COVID-19 coronavirus: what is shielding and who needs it?

COVID-19 coronavirus: what is shielding and who needs it?

In the last week, the pace of change of advice about COVID-19 - commonly just called coronavirus - has ramped up. About 1.5 million people across the country will be getting, or have received, a letter asking them to stay at home for 12 weeks - a strategy called 'shielding'. But who's in this 'highest-risk' group and what's the difference between the advice for them and for the rest of us?

You can find our latest features and advice on coronavirus and COVID-19 in our coronavirus hub.

Use Patient's coronavirus checker tool if you have any symptoms of fever or a new cough. Until you have used the tool and been advised what action to take, please stay at home and avoid contact with other people.

As the number of cases in the UK continues to grow rapidly, the risk increases for all of us. It's for this reason that we should all be practising strict social distancing, regardless of age or whether we have any health problems.

And make no mistake - while coronavirus is much less likely to kill young healthy people than older ones, even the fittest of us could die. These measures are for our own protection, as well as to reduce the risk of our NHS being completely overwhelmed.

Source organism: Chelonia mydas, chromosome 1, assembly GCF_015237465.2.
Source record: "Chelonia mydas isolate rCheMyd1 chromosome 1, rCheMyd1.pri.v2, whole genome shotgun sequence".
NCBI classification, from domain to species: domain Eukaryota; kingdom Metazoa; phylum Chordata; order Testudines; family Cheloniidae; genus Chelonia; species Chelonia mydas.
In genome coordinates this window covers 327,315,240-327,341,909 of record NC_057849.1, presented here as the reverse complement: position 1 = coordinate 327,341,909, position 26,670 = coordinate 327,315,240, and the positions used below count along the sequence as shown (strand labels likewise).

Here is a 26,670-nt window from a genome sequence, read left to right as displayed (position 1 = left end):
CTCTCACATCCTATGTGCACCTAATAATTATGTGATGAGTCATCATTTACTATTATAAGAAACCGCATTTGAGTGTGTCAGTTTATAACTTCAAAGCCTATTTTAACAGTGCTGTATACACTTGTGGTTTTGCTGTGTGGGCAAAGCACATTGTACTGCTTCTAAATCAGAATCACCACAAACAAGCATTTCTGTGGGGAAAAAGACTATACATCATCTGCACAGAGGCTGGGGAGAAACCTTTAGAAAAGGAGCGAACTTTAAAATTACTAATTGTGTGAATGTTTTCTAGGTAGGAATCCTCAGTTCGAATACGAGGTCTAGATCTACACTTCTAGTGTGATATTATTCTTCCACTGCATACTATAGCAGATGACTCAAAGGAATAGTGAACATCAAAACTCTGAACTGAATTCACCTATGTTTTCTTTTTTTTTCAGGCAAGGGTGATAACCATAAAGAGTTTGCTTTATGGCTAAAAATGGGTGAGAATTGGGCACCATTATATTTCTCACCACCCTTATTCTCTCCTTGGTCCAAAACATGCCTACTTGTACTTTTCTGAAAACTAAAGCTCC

Higher, highest

Some people are at higher risk of life-threatening complications than others. This includes anyone who's invited for an NHS flu vaccine every year (apart from young, healthy children who all get the invitation).

Everyone in this category should be avoiding any unnecessary social interaction. That means no socialising with friends you don't live with; no visits to supermarkets or hotels (pubs, restaurants and bars should already be closed) and no travelling by public transport. In fact, you should avoid leaving the house wherever possible except to get a breath of fresh air while nobody else is around.

But there are degrees of risk:

  • While increasing age brings increasing risk as your immune system wanes, over-80s are at significantly higher risk than healthy people in their 70s.
  • Among high-risk groups, there are some people whose immune systems would struggle the most to fight off infection. These are the groups being asked to stay at home.

The you-must-stay-at-home group

The groups being contacted to ask them to stay at home are:

  • People who have had a 'solid organ' transplant (kidney, liver, intestines, heart, lung and pancreas).
  • Pregnant women who also have significant heart disease.
  • People with certain cancers:
    • Anyone currently having chemotherapy or radical radiotherapy for lung cancer.
    • People having any treatment for blood or bone marrow cancers - leukaemia, lymphoma, myeloma, etc.
    • Anyone having immunotherapy or other ongoing antibody treatments for cancer.
    • People having 'targetted' cancer treatment - PARP inhibitors or protein kinase inhibitors (your team can confirm if you're on this treatment - if you're not sure, assume you are taking it until you've spoken with them).
    • People who have had a bone marrow or stem cell transplant in the last six months, or who are still taking medication to suppress their immune system.
  • People with rare diseases that significantly affect their risk of infection (such as severe combined immunodeficiency, or SCID).
  • People with sickle cell disease (not sickle cell trait).
  • Anyone with cystic fibrosis.